The debate in Europe as to whether collective redress mechanisms should be more widely available has recently reignited. This comes at a time when in the US, whose class action system looms large over the European debate, the Supreme Court has adopted a series of rulings which have made it more difficult to bring and maintain class actions.

Whilst there are no plans to introduce a US-style regime in Europe as yet, steps are currently being taken which will result in enhanced forms of group actions being available in a number of Member States, with corresponding risks (and potential opportunities) for business.

UK developments: competition specific opt-out collective action

In January 2013 the UK Government announced an overhaul of the system for the private enforcement of competition law, including most significantly the introduction of a competition specific collective action in the specialist Competition Appeal Tribunal (CAT).

The legislative provisions to implement the proposals were introduced to Parliament in January 2014 as part of the Consumer Rights Bill, which is currently working its way through the legislative process (and which remains subject to opposition from the CBI in particular). Further detail on the operation of the collective proceedings will be contained in revised CAT Rules, which were published in draft on 10 March 2014 (and a formal consultation on which is awaited).

The key features of the collective action regime are as follows:

  • Actions can be brought on either an 'opt-out' or 'opt-in' basis, subject to certification from the CAT (non-UK domiciled claimants will need to opt in).
  • Representatives can be class members or other bodies (subject to a "just and reasonable" requirement). The Government has stated that law firms and litigation funders will not be able to act as representatives.
  • Actions can be brought on behalf of both consumers and businesses.
  • Contingency fees or 'damages-based agreements' will be prohibited.
  • 'Loser pays' costs rules will apply.
  • Unclaimed damages in an opt-out pot will be payable to a named organisation, the Access to Justice Foundation.

Alongside the collective action, a competition specific opt-out collective settlement regime is also being introduced (similar to the Dutch regime (WCAM), although non-UK domiciled claimants will need to opt in).Subject to Parliamentary schedules and approval, adoption of the legislation is expected in late 2014 (although it is not yet clear when the reforms, if adopted, will come into force).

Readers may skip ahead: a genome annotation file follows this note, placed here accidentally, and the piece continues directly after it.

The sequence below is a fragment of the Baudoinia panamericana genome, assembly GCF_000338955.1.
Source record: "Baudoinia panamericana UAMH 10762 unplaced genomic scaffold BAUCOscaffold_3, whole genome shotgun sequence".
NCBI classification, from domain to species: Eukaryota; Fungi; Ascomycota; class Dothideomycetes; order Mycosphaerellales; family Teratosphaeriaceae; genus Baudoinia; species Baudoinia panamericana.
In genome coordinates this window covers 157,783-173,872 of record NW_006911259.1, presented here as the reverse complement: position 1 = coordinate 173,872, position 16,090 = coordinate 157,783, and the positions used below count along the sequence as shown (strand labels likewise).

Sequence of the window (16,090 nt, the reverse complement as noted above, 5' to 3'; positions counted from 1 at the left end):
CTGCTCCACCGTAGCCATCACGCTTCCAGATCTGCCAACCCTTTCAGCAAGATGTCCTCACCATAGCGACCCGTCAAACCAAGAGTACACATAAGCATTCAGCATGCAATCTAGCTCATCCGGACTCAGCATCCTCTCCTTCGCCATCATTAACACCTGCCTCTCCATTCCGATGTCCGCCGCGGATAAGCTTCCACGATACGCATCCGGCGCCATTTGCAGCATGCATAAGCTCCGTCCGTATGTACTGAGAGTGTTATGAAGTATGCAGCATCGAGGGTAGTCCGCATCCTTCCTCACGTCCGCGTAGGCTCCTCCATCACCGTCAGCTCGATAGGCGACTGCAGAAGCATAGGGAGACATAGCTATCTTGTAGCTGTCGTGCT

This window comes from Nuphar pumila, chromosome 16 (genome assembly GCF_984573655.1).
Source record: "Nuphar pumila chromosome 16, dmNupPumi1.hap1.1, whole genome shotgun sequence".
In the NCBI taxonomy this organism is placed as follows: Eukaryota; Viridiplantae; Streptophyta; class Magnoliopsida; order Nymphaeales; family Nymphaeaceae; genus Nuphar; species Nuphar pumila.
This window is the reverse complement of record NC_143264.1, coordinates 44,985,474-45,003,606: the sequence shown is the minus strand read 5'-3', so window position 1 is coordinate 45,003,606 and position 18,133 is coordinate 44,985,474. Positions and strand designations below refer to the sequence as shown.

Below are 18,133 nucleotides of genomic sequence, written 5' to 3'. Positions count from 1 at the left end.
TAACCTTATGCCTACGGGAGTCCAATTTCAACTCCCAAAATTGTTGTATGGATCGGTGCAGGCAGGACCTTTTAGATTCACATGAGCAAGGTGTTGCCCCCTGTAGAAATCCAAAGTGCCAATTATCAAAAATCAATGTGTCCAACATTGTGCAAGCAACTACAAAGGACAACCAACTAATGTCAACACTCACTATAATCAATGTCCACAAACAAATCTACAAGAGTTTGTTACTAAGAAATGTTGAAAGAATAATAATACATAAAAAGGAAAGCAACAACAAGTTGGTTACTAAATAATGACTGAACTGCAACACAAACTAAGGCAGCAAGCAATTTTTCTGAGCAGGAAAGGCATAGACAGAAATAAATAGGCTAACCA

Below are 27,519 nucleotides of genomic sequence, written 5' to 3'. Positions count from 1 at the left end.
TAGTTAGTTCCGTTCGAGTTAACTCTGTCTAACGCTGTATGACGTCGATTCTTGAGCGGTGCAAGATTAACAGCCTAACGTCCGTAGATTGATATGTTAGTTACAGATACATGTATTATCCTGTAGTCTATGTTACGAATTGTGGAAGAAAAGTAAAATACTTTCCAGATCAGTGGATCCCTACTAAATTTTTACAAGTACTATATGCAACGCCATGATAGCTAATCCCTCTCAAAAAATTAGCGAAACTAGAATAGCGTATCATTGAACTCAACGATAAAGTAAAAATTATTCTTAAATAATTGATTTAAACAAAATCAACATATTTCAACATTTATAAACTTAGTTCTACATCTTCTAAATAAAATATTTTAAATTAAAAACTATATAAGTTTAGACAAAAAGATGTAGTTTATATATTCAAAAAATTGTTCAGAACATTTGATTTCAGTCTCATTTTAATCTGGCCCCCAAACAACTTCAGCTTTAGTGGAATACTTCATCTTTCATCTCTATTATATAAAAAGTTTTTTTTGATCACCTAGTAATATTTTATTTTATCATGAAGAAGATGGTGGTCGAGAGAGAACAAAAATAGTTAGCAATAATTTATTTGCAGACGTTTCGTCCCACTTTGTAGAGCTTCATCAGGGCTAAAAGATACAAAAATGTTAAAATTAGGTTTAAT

The introduction of an opt-out action is a significant departure from existing procedures for multi-party litigation in England and Wales, which generally require potential claimants to make a positive decision to opt in to the proceedings, and will give rise to a significant change in the landscape for competition law damages actions. Only time will tell whether the regime, if successful, will be replicated in other areas.

See here for more details.

EU developments: Commission Recommendation on collective redress

At EU level in June 2013, following years of debate and disagreement, the European Commission published a Recommendation on collective redress. The Recommendation invites Member States to adopt collective redress mechanisms for both injunctive and compensatory relief for breaches of EU law rights (such as competition, consumer and environmental law rights) which follow a set of basic principles set out in the Recommendation. The Recommendation aims to ensure a coherent horizontal approach to collective redress in the European Union, without harmonising Member States' systems, in order to improve access to justice for citizens and companies in respect of their EU law rights.

The Recommendation includes various safeguards aimed at avoiding the perceived excesses of the US system. Most significantly, unlike the UK competition specific action, it recommends an 'opt-in' regime. It also proposes 'loser pays' costs rules, limitations on contingency fees and on the use of litigation funding.The Recommendation is non-binding, but states that Member States should implement the principles within two years. The Commission will then consider whether further action is needed.

See here for more details.

It remains to be seen whether as a result of the Recommendation Member States will introduce/amend collective redress regimes (for EU law rights or more widely), and if so in what form. Certainly in a number of jurisdictions this is already very much on the agenda, with France finally adopting an opt-in group action law in February 2014 (limited to claims by consumer groups), and a collective redress regime (extending to both opt-in and opt-out actions) currently being adopted in Belgium. In a number of other Member States there are existing collective redress mechanisms in place (although these have not tended to be utilised regularly).

In the absence of collective redress mechanisms, in other Member States claimants have sought to achieve similar results through the consolidation of claims/their assignment to claims bundling entities.